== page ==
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Posted on Sat, Apr. 06, 2002 story:PUB_DESC
FirstEnergy blamed for reactor damage
NRC faults Akron utility for Davis-Besse problems

Beacon Journal business writer

FirstEnergy Corp. and its predecessors failed to take proper steps years ago to stop boric acid leaks that led to significant damage and a nearly devastating accident at theDavis-Besse nuclear power plant, the Nuclear Regulatory Commission bluntly told more than 200 people here yesterday.

One step included failing to notify federal regulators about significant levels of rust clogging filters inside the plant. The rust was caused by boric acid corrosion of the reactor vessel head, which covers the radioactive fuel core. In addition, regulators said they recommended as early as 1990 that the Davis-Besse reactor vessel head be modified to allow for easier inspection and cleaning, but the modifications were never performed.

While the NRC's preliminary report from its own independent inspection team at the Lake Erie shoreline plant put much of the blame on FirstEnergy, the commission members said they shared blame as well. Audience members also pointed fingers at federal regulators for what they said was lax oversight that jeopardized public safety.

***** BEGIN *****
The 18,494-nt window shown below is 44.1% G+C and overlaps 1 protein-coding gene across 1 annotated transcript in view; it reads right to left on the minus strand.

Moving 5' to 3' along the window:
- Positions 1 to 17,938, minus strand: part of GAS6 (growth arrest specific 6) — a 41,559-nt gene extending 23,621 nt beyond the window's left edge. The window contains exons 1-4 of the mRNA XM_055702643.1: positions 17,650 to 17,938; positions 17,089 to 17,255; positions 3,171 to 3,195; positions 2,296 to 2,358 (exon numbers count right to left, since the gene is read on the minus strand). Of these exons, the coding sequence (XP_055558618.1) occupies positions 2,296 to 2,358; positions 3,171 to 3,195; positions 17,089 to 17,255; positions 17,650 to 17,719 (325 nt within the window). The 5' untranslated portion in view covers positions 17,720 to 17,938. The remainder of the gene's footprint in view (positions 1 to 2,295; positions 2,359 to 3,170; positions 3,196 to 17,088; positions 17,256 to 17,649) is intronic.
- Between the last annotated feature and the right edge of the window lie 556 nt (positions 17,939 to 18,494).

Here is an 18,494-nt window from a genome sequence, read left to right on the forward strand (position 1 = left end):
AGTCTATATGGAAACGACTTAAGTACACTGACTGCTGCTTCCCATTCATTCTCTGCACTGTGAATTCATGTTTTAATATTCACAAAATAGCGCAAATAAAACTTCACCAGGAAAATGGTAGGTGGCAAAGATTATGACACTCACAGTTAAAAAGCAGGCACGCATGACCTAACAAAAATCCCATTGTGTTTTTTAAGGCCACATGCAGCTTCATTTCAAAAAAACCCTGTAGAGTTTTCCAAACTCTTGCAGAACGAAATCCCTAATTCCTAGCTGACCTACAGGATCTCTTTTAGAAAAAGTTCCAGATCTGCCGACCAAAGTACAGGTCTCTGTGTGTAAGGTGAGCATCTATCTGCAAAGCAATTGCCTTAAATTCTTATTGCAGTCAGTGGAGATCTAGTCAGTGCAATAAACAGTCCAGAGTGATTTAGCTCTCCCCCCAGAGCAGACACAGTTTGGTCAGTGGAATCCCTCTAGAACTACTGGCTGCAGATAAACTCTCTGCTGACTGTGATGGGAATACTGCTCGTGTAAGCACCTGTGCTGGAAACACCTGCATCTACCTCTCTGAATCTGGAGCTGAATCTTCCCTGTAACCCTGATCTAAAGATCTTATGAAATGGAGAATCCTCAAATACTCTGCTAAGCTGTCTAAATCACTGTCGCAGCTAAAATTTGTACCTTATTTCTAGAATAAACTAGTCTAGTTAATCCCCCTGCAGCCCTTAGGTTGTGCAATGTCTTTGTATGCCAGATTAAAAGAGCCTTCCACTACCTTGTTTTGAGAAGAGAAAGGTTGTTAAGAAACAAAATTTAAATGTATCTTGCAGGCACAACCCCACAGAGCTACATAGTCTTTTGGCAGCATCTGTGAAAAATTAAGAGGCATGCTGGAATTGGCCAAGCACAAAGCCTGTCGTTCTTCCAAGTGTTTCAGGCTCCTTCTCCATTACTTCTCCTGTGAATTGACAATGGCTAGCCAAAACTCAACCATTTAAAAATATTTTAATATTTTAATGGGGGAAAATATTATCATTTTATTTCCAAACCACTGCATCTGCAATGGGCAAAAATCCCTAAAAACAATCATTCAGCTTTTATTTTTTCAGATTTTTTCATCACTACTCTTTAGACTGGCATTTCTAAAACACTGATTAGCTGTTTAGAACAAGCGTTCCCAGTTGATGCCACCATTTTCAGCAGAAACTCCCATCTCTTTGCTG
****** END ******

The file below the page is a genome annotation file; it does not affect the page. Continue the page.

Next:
NRC officials said they couldn't say if their own two on-site inspectors at Davis-Besse failed to take note of signs or review reports that could have tipped them off early that the reactor was developing a problem. The NRC inspectors work at the plant full time.

The Oak Harbor High School auditorium, built in large part with tax revenue from the nearby nuclear power plant, was more than halfway filled for the three-hour meeting that concluded shortly before noon. The NRC called the community meeting to release its initial findings on what created two cavities in the reactor vessel head at the plant.

Protesters carried signs that read ``Mothballs Yes Band Aids No,'' ``Doh!'' ``Blah Blah Blah,'' ``Davis Besse exp. date: February 2002'' and more. Plant supporters also sat in the audience, along with a handful of financial analysts and a large number of reporters and photographers. Sheriffs, state and local police provided security.

Disaster averted

Officials said just a 3/16 -inch-thick lining of stainless steel inside the reactor vessel head prevented a nearly devastating ``loss of coolant'' accident. That's a scenario under which radioactive coolant, at 600 degrees Fahrenheit and at 2,200 pounds of pressure per square inch, jets into the massive containment chamber that encloses the reactor. The Davis-Besse stainless-steel cladding bent but didn't break under the intense pressure, investigators found.